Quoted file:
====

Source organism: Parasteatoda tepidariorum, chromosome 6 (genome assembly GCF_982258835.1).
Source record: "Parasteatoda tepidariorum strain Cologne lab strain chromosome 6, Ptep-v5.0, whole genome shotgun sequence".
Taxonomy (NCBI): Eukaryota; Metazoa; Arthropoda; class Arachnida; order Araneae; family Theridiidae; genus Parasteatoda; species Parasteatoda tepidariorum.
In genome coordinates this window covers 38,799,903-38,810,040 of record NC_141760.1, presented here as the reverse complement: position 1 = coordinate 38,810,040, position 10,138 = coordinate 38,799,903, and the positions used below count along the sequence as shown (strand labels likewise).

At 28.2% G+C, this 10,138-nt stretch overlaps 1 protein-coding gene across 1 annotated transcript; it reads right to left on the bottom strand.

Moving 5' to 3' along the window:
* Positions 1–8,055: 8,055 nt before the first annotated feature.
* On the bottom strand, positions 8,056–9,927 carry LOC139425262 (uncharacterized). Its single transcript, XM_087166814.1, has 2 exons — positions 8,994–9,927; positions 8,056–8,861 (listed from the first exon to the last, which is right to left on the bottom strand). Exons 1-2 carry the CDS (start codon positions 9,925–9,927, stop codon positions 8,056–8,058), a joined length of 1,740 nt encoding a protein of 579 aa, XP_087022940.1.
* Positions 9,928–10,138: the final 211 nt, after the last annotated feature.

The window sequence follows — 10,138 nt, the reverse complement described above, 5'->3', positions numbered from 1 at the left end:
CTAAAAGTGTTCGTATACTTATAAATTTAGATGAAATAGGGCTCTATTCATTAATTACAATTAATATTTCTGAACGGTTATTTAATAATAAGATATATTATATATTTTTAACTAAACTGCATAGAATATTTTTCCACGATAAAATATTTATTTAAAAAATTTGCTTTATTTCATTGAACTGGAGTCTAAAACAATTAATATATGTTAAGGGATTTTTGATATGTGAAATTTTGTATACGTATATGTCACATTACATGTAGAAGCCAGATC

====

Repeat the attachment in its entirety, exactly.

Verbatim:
Source organism: Parasteatoda tepidariorum, chromosome 6 (genome assembly GCF_982258835.1).
Source record: "Parasteatoda tepidariorum strain Cologne lab strain chromosome 6, Ptep-v5.0, whole genome shotgun sequence".
Taxonomy (NCBI): Eukaryota; Metazoa; Arthropoda; class Arachnida; order Araneae; family Theridiidae; genus Parasteatoda; species Parasteatoda tepidariorum.
In genome coordinates this window covers 38,799,903-38,810,040 of record NC_141760.1, presented here as the reverse complement: position 1 = coordinate 38,810,040, position 10,138 = coordinate 38,799,903, and the positions used below count along the sequence as shown (strand labels likewise).

At 28.2% G+C, this 10,138-nt stretch overlaps 1 protein-coding gene across 1 annotated transcript; it reads right to left on the bottom strand.

Moving 5' to 3' along the window:
* Positions 1–8,055: 8,055 nt before the first annotated feature.
* On the bottom strand, positions 8,056–9,927 carry LOC139425262 (uncharacterized). Its single transcript, XM_087166814.1, has 2 exons — positions 8,994–9,927; positions 8,056–8,861 (listed from the first exon to the last, which is right to left on the bottom strand). Exons 1-2 carry the CDS (start codon positions 9,925–9,927, stop codon positions 8,056–8,058), a joined length of 1,740 nt encoding a protein of 579 aa, XP_087022940.1.
* Positions 9,928–10,138: the final 211 nt, after the last annotated feature.

The window sequence follows — 10,138 nt, the reverse complement described above, 5'->3', positions numbered from 1 at the left end:
CTAAAAGTGTTCGTATACTTATAAATTTAGATGAAATAGGGCTCTATTCATTAATTACAATTAATATTTCTGAACGGTTATTTAATAATAAGATATATTATATATTTTTAACTAAACTGCATAGAATATTTTTCCACGATAAAATATTTATTTAAAAAATTTGCTTTATTTCATTGAACTGGAGTCTAAAACAATTAATATATGTTAAGGGATTTTTGATATGTGAAATTTTGTATACGTATATGTCACATTACATGTAGAAGCCAGATC